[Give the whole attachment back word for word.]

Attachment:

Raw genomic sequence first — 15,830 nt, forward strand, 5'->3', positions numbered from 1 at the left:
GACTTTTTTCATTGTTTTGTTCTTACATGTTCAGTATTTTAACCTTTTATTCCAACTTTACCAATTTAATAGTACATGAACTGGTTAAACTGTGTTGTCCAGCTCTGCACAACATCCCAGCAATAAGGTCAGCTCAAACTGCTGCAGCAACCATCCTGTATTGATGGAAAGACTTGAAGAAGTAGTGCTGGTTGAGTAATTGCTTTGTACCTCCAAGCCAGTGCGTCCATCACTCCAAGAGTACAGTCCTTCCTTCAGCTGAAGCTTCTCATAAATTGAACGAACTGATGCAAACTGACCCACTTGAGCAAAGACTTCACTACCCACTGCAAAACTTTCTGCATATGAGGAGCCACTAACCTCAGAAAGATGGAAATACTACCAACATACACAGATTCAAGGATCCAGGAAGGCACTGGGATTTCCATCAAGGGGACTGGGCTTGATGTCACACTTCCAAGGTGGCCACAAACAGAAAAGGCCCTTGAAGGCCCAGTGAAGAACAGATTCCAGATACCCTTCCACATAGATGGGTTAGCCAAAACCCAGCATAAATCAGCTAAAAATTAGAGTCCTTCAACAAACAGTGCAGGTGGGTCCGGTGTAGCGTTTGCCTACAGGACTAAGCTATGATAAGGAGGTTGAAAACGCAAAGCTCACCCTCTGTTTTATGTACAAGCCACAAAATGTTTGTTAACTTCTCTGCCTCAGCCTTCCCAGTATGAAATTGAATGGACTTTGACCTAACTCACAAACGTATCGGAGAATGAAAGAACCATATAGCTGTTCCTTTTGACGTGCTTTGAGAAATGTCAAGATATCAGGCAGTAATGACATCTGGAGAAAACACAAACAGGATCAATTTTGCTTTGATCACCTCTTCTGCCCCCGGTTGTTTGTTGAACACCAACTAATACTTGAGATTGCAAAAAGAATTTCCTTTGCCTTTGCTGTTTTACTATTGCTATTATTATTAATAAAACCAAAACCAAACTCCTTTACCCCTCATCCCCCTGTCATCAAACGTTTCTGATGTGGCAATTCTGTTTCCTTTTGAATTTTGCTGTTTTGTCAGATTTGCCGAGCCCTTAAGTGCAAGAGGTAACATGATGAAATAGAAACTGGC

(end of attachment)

Raw genomic sequence first — 15,830 nt, forward strand, 5'->3', positions numbered from 1 at the left:
GACTTTTTTCATTGTTTTGTTCTTACATGTTCAGTATTTTAACCTTTTATTCCAACTTTACCAATTTAATAGTACATGAACTGGTTAAACTGTGTTGTCCAGCTCTGCACAACATCCCAGCAATAAGGTCAGCTCAAACTGCTGCAGCAACCATCCTGTATTGATGGAAAGACTTGAAGAAGTAGTGCTGGTTGAGTAATTGCTTTGTACCTCCAAGCCAGTGCGTCCATCACTCCAAGAGTACAGTCCTTCCTTCAGCTGAAGCTTCTCATAAATTGAACGAACTGATGCAAACTGACCCACTTGAGCAAAGACTTCACTACCCACTGCAAAACTTTCTGCATATGAGGAGCCACTAACCTCAGAAAGATGGAAATACTACCAACATACACAGATTCAAGGATCCAGGAAGGCACTGGGATTTCCATCAAGGGGACTGGGCTTGATGTCACACTTCCAAGGTGGCCACAAACAGAAAAGGCCCTTGAAGGCCCAGTGAAGAACAGATTCCAGATACCCTTCCACATAGATGGGTTAGCCAAAACCCAGCATAAATCAGCTAAAAATTAGAGTCCTTCAACAAACAGTGCAGGTGGGTCCGGTGTAGCGTTTGCCTACAGGACTAAGCTATGATAAGGAGGTTGAAAACGCAAAGCTCACCCTCTGTTTTATGTACAAGCCACAAAATGTTTGTTAACTTCTCTGCCTCAGCCTTCCCAGTATGAAATTGAATGGACTTTGACCTAACTCACAAACGTATCGGAGAATGAAAGAACCATATAGCTGTTCCTTTTGACGTGCTTTGAGAAATGTCAAGATATCAGGCAGTAATGACATCTGGAGAAAACACAAACAGGATCAATTTTGCTTTGATCACCTCTTCTGCCCCCGGTTGTTTGTTGAACACCAACTAATACTTGAGATTGCAAAAAGAATTTCCTTTGCCTTTGCTGTTTTACTATTGCTATTATTATTAATAAAACCAAAACCAAACTCCTTTACCCCTCATCCCCCTGTCATCAAACGTTTCTGATGTGGCAATTCTGTTTCCTTTTGAATTTTGCTGTTTTGTCAGATTTGCCGAGCCCTTAAGTGCAAGAGGTAACATGATGAAATAGAAACTGGC